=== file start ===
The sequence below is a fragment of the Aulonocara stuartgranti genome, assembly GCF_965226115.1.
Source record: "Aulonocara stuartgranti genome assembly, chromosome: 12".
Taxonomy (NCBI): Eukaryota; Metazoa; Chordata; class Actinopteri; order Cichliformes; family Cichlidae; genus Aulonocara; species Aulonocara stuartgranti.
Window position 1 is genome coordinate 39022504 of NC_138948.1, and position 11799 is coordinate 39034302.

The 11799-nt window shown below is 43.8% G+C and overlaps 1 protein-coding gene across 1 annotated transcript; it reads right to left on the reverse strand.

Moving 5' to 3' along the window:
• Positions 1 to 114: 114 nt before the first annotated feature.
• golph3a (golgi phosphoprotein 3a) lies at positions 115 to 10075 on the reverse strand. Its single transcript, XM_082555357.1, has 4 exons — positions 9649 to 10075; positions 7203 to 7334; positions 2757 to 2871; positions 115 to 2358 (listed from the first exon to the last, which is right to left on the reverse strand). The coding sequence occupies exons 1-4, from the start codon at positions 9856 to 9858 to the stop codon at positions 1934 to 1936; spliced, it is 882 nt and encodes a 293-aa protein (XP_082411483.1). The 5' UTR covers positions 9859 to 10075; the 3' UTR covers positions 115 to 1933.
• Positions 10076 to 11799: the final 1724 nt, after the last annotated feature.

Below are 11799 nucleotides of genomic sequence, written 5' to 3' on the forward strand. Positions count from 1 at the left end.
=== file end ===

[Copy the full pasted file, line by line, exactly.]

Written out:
The sequence below is a fragment of the Aulonocara stuartgranti genome, assembly GCF_965226115.1.
Source record: "Aulonocara stuartgranti genome assembly, chromosome: 12".
Taxonomy (NCBI): Eukaryota; Metazoa; Chordata; class Actinopteri; order Cichliformes; family Cichlidae; genus Aulonocara; species Aulonocara stuartgranti.
Window position 1 is genome coordinate 39022504 of NC_138948.1, and position 11799 is coordinate 39034302.

The 11799-nt window shown below is 43.8% G+C and overlaps 1 protein-coding gene across 1 annotated transcript; it reads right to left on the reverse strand.

Moving 5' to 3' along the window:
• Positions 1 to 114: 114 nt before the first annotated feature.
• golph3a (golgi phosphoprotein 3a) lies at positions 115 to 10075 on the reverse strand. Its single transcript, XM_082555357.1, has 4 exons — positions 9649 to 10075; positions 7203 to 7334; positions 2757 to 2871; positions 115 to 2358 (listed from the first exon to the last, which is right to left on the reverse strand). The coding sequence occupies exons 1-4, from the start codon at positions 9856 to 9858 to the stop codon at positions 1934 to 1936; spliced, it is 882 nt and encodes a 293-aa protein (XP_082411483.1). The 5' UTR covers positions 9859 to 10075; the 3' UTR covers positions 115 to 1933.
• Positions 10076 to 11799: the final 1724 nt, after the last annotated feature.

Below are 11799 nucleotides of genomic sequence, written 5' to 3' on the forward strand. Positions count from 1 at the left end.